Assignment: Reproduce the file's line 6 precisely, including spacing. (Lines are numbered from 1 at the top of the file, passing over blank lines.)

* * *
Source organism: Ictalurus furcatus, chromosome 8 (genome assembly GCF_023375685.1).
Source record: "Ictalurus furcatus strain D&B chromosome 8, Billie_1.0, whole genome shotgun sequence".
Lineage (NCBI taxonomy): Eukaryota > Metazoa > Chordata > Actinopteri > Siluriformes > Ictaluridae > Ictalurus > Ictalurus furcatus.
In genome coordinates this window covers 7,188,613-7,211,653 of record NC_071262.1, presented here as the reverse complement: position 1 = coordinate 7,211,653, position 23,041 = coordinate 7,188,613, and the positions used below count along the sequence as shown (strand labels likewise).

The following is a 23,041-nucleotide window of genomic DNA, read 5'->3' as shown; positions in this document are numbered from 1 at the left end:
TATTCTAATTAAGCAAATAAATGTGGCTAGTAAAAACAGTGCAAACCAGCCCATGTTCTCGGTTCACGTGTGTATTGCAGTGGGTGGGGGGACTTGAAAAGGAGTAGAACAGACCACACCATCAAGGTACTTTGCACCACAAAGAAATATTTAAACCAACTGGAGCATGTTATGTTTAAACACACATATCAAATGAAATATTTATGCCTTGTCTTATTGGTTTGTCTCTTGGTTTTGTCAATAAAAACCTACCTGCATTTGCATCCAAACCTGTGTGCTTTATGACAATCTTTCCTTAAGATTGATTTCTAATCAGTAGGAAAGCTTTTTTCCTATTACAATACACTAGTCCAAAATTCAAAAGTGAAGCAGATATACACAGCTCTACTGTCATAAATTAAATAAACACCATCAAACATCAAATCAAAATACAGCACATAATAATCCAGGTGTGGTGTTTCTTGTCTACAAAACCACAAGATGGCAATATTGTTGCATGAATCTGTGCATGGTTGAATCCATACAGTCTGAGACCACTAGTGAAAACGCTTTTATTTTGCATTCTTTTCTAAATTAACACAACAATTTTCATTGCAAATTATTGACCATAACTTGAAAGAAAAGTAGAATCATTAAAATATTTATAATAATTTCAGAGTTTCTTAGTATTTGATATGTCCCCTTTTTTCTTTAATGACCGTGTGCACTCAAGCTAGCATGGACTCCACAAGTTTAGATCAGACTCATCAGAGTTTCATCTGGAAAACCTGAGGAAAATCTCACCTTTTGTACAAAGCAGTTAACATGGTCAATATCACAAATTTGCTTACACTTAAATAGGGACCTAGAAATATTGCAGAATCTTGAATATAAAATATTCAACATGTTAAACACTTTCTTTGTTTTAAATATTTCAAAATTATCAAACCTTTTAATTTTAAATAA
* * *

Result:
TATTCTAATTAAGCAAATAAATGTGGCTAGTAAAAACAGTGCAAACCAGCCCATGTTCTCGGTTCACGTGTGTATTGCAGTGGGTGGGGGGACTTGAAAAGGAGTAGAACAGACCACACCATCAAGGTACTTTGCACCACAAAGAAATATTTAAACCAACTGGAGCATGTTATGTTTAAACACACATATCAAATGAAATATTTATGCCTTGTCTTATTGGTTTGTCTCTTGGTTTTGTCAATAAAAACCTACCTGCATTTGCATCCAAACCTGTGTGCTTTATGACAATCTTTCCTTAAGATTGATTTCTAATCAGTAGGAAAGCTTTTTTCCTATTACAATACACTAGTCCAAAATTCAAAAGTGAAGCAGATATACACAGCTCTACTGTCATAAATTAAATAAACACCATCAAACATCAAATCAAAATACAGCACATAATAATCCAGGTGTGGTGTTTCTTGTCTACAAAACCACAAGATGGCAATATTGTTGCATGAATCTGTGCATGGTTGAATCCATACAGTCTGAGACCACTAGTGAAAACGCTTTTATTTTGCATTCTTTTCTAAATTAACACAACAATTTTCATTGCAAATTATTGACCATAACTTGAAAGAAAAGTAGAATCATTAAAATATTTATAATAATTTCAGAGTTTCTTAGTATTTGATATGTCCCCTTTTTTCTTTAATGACCGTGTGCACTCAAGCTAGCATGGACTCCACAAGTTTAGATCAGACTCATCAGAGTTTCATCTGGAAAACCTGAGGAAAATCTCACCTTTTGTACAAAGCAGTTAACATGGTCAATATCACAAATTTGCTTACACTTAAATAGGGACCTAGAAATATTGCAGAATCTTGAATATAAAATATTCAACATGTTAAACACTTTCTTTGTTTTAAATATTTCAAAATTATCAAACCTTTTAATTTTAAATAA